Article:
Take Brooklyn resident Marcia Brown, an emergency room nurse who has received two loan modifications from her Santa Ana, Calif.-based mortgage servicer, Carrington Mortgage Services. With her husband disabled from a stroke, Brown couldn’t make the payments on her adjustable-rate mortgage (ARM) after the monthly payment more than doubled to $4,000 in 2006.
So when Carrington offered her a second ARM that would temporarily lower her payments, she took it. “We had no choice but to accept the modification terms that left us with payments too high and an interest rate that is adjustable,” she says. When her payment jumped up again earlier this year, Carrington offered another ARM. In June, Brown reluctantly accepted. “It has been a very difficult process with very few options,” she says.
According to counselors at ACORN Housing, a nonprofit that tries to prevent foreclosures, if Carrington had given Brown a modification under the Obama administration’s Home Affordable Modification program, she would be paying a fixed rate of $1,600 a month for 30 years. Instead, Carrington gave her a modification with an initial monthly payment of $2,800. “Under the Obama plan, our payments would have been much lower. This doesn’t seem fair,” Brown says.
Comments (0) Posted by G.R.A. Admin on Tuesday, August 25th, 2009
The number of Americans falling more than 30 days behind on their home mortgages is ever-increasing and reached record levels in the second quarter of 2009 according to recently released report. We get this from a Washington Post article on the subject:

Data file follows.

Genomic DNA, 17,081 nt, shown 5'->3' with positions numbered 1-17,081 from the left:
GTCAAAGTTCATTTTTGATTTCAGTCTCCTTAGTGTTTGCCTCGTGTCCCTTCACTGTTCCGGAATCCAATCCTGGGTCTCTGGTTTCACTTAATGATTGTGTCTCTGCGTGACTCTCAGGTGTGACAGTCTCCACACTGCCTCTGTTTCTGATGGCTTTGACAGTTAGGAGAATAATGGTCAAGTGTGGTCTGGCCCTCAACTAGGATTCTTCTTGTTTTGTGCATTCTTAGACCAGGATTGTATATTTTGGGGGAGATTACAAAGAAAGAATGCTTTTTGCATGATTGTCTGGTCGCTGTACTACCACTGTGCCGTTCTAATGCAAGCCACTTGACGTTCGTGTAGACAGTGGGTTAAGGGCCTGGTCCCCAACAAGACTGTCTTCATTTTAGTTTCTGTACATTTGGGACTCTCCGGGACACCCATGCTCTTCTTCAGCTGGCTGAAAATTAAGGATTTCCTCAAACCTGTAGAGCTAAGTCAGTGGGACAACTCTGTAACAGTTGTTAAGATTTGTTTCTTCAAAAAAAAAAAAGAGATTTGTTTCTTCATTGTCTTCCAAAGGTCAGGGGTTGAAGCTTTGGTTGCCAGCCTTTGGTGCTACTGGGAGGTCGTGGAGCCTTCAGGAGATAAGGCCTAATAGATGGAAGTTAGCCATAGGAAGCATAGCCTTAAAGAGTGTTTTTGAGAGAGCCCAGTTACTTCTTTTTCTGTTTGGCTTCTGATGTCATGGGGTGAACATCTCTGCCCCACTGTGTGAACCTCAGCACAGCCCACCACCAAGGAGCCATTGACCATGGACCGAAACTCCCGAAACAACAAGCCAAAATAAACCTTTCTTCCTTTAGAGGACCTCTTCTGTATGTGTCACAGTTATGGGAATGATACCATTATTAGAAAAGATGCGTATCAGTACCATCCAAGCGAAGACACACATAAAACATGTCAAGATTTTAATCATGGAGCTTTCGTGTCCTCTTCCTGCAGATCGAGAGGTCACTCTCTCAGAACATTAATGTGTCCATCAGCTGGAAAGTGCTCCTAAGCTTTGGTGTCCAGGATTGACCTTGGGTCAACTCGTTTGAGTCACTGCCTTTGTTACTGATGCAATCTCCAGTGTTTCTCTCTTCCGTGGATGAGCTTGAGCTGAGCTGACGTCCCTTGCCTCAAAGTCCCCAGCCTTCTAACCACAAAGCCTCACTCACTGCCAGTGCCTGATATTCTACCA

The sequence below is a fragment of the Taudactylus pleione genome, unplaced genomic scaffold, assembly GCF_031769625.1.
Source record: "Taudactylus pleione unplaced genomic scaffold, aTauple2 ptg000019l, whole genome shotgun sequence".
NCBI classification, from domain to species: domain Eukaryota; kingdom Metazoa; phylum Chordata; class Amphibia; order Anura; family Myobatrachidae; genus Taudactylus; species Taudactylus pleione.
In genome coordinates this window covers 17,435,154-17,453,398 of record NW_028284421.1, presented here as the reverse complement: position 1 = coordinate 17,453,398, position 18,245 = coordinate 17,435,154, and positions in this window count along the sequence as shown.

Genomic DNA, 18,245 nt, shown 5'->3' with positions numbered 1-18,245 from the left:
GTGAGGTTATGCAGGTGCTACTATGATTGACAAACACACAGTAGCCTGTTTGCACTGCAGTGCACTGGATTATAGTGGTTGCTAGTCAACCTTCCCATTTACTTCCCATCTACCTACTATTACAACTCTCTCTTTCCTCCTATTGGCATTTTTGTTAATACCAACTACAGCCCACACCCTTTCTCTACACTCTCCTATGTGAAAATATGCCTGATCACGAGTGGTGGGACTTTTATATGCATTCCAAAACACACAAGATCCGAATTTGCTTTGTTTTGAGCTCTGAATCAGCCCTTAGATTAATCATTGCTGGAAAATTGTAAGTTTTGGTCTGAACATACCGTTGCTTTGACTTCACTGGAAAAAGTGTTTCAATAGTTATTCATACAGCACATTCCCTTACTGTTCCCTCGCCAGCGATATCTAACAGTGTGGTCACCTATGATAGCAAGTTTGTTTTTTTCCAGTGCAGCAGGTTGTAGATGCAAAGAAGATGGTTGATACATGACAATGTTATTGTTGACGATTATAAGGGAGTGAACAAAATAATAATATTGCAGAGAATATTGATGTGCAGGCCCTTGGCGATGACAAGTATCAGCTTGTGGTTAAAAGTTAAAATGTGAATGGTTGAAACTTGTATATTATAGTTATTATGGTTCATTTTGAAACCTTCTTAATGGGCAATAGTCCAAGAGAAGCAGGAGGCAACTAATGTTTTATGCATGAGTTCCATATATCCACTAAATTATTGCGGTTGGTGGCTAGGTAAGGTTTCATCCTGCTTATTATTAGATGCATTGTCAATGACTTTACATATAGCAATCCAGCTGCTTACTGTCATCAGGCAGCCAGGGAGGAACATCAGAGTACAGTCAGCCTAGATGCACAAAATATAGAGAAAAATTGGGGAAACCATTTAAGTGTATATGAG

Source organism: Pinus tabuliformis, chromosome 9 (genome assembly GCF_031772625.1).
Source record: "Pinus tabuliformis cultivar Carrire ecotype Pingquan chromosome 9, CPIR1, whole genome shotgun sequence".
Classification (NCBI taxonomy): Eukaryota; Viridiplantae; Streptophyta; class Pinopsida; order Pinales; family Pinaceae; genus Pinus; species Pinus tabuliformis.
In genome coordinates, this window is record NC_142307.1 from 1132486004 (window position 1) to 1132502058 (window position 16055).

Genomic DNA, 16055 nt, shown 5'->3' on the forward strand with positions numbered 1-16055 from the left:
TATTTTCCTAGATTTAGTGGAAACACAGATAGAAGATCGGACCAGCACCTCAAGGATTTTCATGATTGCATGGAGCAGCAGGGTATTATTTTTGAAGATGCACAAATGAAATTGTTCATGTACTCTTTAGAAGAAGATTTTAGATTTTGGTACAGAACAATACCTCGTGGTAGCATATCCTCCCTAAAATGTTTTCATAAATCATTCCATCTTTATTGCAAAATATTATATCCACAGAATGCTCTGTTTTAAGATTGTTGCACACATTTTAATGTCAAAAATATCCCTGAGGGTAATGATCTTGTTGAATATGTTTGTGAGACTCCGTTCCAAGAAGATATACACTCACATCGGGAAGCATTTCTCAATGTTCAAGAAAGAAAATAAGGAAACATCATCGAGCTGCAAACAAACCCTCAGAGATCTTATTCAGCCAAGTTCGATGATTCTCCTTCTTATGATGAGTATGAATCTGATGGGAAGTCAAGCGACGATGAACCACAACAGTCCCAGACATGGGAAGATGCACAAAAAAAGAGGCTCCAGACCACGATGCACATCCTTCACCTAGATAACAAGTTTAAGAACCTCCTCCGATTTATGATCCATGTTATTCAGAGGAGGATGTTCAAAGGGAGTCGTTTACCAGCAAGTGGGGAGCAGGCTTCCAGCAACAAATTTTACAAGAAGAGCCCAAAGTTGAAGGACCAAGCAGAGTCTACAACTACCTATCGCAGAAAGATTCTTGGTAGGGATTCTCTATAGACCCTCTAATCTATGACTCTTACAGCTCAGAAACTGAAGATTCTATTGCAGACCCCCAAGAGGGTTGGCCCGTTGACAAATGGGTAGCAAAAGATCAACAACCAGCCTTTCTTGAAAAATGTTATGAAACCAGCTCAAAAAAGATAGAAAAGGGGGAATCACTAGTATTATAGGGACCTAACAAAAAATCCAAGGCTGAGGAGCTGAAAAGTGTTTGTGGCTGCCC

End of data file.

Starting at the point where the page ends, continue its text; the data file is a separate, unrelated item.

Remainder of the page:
Record levels of homeowners were behind on their mortgage or in the foreclosure process during the second quarter, according to industry data released Thursday that illustrate the challenges facing government efforts to stem the housing crisis.
The problem has continued to shift from the subprime loans that helped spark the foreclosure crisis to prime borrowers that are struggling under the impact of the declining economy, including rising unemployment, according to the Mortgage Bankers Association. Foreclosure rates are likely to continue to rise until late next year, said Jay Brinkmann, the group’s chief economist.
“It is unlikely we will see meaningful reductions in the foreclosure and delinquency rates until the employment situation improves,” he said.
About 13.16 percent of mortgage loans were delinquent or in the foreclosure process during the quarter, according to the group. That is the highest level ever recorded by the survey, which has been conducted since 1972, and breaks a record set last quarter.
The majority of the problem remains in the Sunbelt states, such as California and Florida, which accounted for about 35 percent of the foreclosures started during the second quarter. “Florida continues to establish itself as the worst state in the union for mortgage performance,” Brinkmann said.
Comments (0) Posted by G.R.A. Admin on Thursday, August 20th, 2009
We get this interesting note from a recent article over at CNNmoney.com:
The average 30-year fixed rate mortgage inched up to 5.67% from 5.65% the week prior, and the 15-year fixed fell to 4.93% from 4.97%, according to the weekly national survey from Bankrate.com.
Mortgage rates have held within a narrow range for almost two months, despite some economic improvement, the report noted.
“With the Federal Reserve beginning to wean the markets from its repurchases of Treasury debt, there will be less to restrain mortgage rates if the economic data continue to improve,” the report said. Bond yields tend to influence mortgage rates. …